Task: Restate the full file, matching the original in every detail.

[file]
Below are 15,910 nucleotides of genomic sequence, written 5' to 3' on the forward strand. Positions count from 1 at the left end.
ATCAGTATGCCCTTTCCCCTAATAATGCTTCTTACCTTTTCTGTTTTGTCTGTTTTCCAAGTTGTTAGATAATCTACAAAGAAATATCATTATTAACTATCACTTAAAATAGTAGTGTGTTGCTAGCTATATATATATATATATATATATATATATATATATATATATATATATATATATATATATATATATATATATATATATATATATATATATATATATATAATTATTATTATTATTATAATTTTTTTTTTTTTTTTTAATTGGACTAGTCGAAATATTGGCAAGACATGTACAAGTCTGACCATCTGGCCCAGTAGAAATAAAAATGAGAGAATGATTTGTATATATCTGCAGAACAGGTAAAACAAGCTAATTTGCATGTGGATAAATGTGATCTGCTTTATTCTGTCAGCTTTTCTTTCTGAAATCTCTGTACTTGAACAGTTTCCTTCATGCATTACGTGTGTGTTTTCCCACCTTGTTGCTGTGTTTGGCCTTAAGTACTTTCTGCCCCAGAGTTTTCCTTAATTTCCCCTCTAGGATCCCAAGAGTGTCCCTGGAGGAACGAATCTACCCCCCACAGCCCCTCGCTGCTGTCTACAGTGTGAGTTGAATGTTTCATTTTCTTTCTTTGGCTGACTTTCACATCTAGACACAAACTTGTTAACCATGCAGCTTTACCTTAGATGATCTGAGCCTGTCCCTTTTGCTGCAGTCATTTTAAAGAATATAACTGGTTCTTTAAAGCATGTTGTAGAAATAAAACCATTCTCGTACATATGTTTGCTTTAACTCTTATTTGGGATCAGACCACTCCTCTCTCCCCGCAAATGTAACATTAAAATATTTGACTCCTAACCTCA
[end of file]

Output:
Below are 15,910 nucleotides of genomic sequence, written 5' to 3' on the forward strand. Positions count from 1 at the left end.
ATCAGTATGCCCTTTCCCCTAATAATGCTTCTTACCTTTTCTGTTTTGTCTGTTTTCCAAGTTGTTAGATAATCTACAAAGAAATATCATTATTAACTATCACTTAAAATAGTAGTGTGTTGCTAGCTATATATATATATATATATATATATATATATATATATATATATATATATATATATATATATATATATATATATATATATATATATATATATATATATAATTATTATTATTATTATAATTTTTTTTTTTTTTTTTAATTGGACTAGTCGAAATATTGGCAAGACATGTACAAGTCTGACCATCTGGCCCAGTAGAAATAAAAATGAGAGAATGATTTGTATATATCTGCAGAACAGGTAAAACAAGCTAATTTGCATGTGGATAAATGTGATCTGCTTTATTCTGTCAGCTTTTCTTTCTGAAATCTCTGTACTTGAACAGTTTCCTTCATGCATTACGTGTGTGTTTTCCCACCTTGTTGCTGTGTTTGGCCTTAAGTACTTTCTGCCCCAGAGTTTTCCTTAATTTCCCCTCTAGGATCCCAAGAGTGTCCCTGGAGGAACGAATCTACCCCCCACAGCCCCTCGCTGCTGTCTACAGTGTGAGTTGAATGTTTCATTTTCTTTCTTTGGCTGACTTTCACATCTAGACACAAACTTGTTAACCATGCAGCTTTACCTTAGATGATCTGAGCCTGTCCCTTTTGCTGCAGTCATTTTAAAGAATATAACTGGTTCTTTAAAGCATGTTGTAGAAATAAAACCATTCTCGTACATATGTTTGCTTTAACTCTTATTTGGGATCAGACCACTCCTCTCTCCCCGCAAATGTAACATTAAAATATTTGACTCCTAACCTCA